The premiere of The Walking Dead's second season was preceded by a marathon of the first season. I had a chance to rewatch much of the last episode, where the gang finds themselves in a Lost episode/the CDC and everything ends in a big, terrible, red clock countdown explosion. It was the nadir of the season, which had - for me, anyway - spiraled out of control into crap after a great debut.
The hope was that season two would correct that course, that with the world and the characters established we could now move on to interesting stories or more examinations of intriguing moral dilemmas. If that's going to happen, it'll have to start next week, because episode one of season two, What Lies Ahead, is a 90 minute block of almost nothing at all, something that feels more like a pause than the launch of a new set of stories. By the end of the episode we're finally in a place where something might happen, but otherwise this was a fairly tedious 90 minutes.
Things start on the wrong foot; after I don't know how many days/weeks/months of a zombie apocalypse our little gang of ragtag survivors still has zero discipline or sense. They're traveling out of Atlanta on the interstate, which is already a patently terrible idea, when they come across a huge jam of abandoned cars. Instead of being careful, everybody gets out of their vehicles and starts sauntering around, scavenging supplies.
Yes, supplies are needed, but why are the two children allowed to just run around on a highway crowded with corpses? This stupidity is in service of suspense - everybody is caught out in the open when a horde of zombies arrives - but I need my characters to be smart enough that I can root for them. Every one of these people deserves to be eaten.
By the way, a question to you: didn't we establish that zombies go by sense of smell? Isn't that why Glenn and Rick had to cover themselves with zombie guts at one point last season? This episode everybody hides from the marauding horde by... staying underneath cars. I do like the idea of zombie herds roaming the countryside, but the show needs to not throw out rules it already established to save our heroes from such a herd.
After this extended hiding sequence the little girl with the group runs out into the woods, chased by a couple of zombies. Rick saves her but she gets lost, and so the whole gang begins a search for her that will take the entire episode. Along the way we'll see Rick and Daryl gut a zombie to check out his feeding habits (a la Jaws), meet a guy who opted to kill himself rather than face the nightmare of zombies, and visit a church with some undead congregants, including one shawled lady zombie who was quite simply terrifying looking. But nothing much happens, right up until the last moments when the show finally, suddenly gets awesome.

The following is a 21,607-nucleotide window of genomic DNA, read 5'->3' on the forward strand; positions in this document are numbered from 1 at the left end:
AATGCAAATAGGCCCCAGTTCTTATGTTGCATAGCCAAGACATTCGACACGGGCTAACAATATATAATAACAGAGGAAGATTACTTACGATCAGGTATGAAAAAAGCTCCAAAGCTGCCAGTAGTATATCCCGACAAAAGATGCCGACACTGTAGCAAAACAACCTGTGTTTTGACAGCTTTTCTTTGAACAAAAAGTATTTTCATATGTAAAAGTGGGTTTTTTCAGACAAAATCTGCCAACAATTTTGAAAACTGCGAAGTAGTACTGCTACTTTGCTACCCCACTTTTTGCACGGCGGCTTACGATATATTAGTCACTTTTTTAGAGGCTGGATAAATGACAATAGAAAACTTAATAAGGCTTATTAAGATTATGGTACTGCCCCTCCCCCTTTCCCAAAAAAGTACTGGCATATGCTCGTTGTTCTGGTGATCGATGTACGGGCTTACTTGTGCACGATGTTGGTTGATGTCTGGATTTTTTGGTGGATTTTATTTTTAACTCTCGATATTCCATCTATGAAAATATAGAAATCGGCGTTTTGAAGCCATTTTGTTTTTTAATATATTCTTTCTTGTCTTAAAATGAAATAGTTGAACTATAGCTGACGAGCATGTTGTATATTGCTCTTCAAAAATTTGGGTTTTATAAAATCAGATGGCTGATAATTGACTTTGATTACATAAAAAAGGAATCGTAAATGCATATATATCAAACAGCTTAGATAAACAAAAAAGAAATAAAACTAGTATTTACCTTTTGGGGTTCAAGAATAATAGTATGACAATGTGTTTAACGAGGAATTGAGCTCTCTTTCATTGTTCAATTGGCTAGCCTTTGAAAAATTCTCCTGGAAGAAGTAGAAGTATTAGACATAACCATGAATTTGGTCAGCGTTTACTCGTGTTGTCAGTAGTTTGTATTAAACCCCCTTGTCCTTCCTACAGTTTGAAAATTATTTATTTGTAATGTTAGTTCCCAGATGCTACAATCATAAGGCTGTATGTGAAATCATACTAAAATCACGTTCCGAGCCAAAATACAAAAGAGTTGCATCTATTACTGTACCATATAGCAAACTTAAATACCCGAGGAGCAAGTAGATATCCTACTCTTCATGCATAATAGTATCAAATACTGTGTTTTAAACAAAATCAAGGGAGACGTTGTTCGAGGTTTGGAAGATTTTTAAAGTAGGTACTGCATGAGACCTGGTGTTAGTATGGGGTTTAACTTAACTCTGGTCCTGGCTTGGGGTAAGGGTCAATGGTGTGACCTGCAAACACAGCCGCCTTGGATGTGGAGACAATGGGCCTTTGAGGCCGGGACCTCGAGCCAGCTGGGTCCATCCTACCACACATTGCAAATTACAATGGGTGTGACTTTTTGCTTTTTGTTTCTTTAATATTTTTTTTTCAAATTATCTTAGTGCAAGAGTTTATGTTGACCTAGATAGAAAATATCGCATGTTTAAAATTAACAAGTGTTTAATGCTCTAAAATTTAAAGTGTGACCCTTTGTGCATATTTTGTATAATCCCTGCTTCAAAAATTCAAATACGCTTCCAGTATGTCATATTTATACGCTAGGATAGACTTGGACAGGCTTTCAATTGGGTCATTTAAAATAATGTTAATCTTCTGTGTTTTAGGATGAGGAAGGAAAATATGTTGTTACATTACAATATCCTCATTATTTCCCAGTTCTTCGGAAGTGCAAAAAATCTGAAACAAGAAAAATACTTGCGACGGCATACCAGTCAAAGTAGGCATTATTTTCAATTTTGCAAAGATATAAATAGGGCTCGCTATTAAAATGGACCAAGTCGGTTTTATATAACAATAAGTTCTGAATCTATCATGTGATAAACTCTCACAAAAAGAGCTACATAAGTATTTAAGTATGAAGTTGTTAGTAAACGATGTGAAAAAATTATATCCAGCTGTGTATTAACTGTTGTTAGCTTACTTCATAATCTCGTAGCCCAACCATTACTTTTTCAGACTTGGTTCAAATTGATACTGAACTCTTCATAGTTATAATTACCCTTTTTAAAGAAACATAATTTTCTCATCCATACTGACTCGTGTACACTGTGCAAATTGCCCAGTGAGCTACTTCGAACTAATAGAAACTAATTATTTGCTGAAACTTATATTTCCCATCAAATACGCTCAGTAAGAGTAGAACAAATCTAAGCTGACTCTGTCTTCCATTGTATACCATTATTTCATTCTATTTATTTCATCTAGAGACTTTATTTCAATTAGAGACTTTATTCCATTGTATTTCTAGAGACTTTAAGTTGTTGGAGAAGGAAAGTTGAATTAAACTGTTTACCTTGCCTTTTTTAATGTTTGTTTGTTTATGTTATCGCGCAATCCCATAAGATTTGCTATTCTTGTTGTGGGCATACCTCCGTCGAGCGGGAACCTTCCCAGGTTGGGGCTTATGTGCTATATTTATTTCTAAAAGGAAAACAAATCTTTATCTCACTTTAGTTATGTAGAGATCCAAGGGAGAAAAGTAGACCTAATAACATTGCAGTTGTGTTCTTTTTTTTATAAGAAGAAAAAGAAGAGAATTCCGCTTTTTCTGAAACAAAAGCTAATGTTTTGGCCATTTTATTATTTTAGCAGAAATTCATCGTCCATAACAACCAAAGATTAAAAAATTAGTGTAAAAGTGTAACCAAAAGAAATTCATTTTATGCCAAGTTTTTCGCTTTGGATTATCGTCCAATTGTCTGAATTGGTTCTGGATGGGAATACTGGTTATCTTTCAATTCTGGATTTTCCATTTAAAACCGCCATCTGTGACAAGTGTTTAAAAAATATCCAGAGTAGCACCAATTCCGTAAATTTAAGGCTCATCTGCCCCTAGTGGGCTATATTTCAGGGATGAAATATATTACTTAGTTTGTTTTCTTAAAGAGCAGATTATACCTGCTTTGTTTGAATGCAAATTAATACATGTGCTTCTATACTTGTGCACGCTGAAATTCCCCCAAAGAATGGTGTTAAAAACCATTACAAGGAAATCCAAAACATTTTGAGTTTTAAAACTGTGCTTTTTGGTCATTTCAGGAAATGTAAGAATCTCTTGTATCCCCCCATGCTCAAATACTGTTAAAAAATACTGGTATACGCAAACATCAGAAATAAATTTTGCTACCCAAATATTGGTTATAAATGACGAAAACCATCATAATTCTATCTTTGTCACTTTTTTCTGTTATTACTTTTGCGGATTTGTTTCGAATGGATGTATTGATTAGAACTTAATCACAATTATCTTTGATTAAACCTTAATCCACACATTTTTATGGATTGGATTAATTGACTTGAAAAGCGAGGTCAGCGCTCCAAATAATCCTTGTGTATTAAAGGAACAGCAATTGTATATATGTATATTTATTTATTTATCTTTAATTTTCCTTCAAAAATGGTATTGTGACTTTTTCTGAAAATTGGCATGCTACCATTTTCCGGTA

It's worth noting that the zombie make-up and the gore FX remain incredible. The designs on the walkers are great, and the lady in the church really got under my skin. The show continues to look excellent, and every dime of the (now diminished) budget is being well spent. At least when it comes to what we see on screen.
As for whether it's being well-spent on the writers: I don't think so. This episode featured an endless amount of wheelspinning about previous character plot points. Shane (still my favorite character on the show. He is a man of action, and he is incredibly torn about what to do in his situation, but he is completely choosing the most righteous path) is still fighting with Lori and wants to get away from Rick. Andrea still wants to kill herself. Dale is still being all wise and Dale-ish. Rick is carrying the weight of the world on his shoulders. Carol is still the short haired lady who is upset all the time. After an hour and a half none of these character's stories felt in any real way advanced, and since the whole episode featured people just walking around the woods, occasionally killing zombies, neither did the larger story.
In the final seconds of the episode shit finally gets real; after asking God for a sign, Rick gets one - a beautiful buck walking serenely through the woods... that is shot by an unseen hunter moments later. Shot by a bullet that travels through the doe's neck and hits his son right in the chest. Something happened! Which means it's time to end the show.
The biggest character moment in the show is that Daryl, the racist bowhunter played by Norman Reedus, saves T-Dog (UGH AT THAT NAME)'s life. He does that despite the fact that T-Dog is largely responsible for whatever it is that happened to Daryl's brother, and that it would have been easy to let T-Dog be killed. This is an interesting moment, and I like the idea of Daryl finding himself as a strong team player, but I also fear that the show is merely turning him into the group's domesticated wolf, out there tracking people and knowing what berries to eat.
I really want to like The Walking Dead. I think the pieces are in place for a good show - the actors are fine, the production value is strong, the concept is rich. I just don't understand how, with 90 minutes at their disposal, the writers - Robert Kirkman and "Ardeth Bay" (aka Frank Darabont's fake name) - couldn't rev the character stories up. The first episode of season 2 felt a lot like the bad episodes of season 1, with lots of wheel spinning, lots of pointlessness and lots of characters making bad or stupid decisions.
What Lies Ahead marks the end of Frank Darabont's association with The Walking Dead. While it's fucked up how AMC maneuvered him out of the show, I hope that now the program can find a rhythm that works dramatically. I hope that it can begin to feel less like a lot of nothing surrounding really cool zombie FX.
And now I turn it over to Meredith...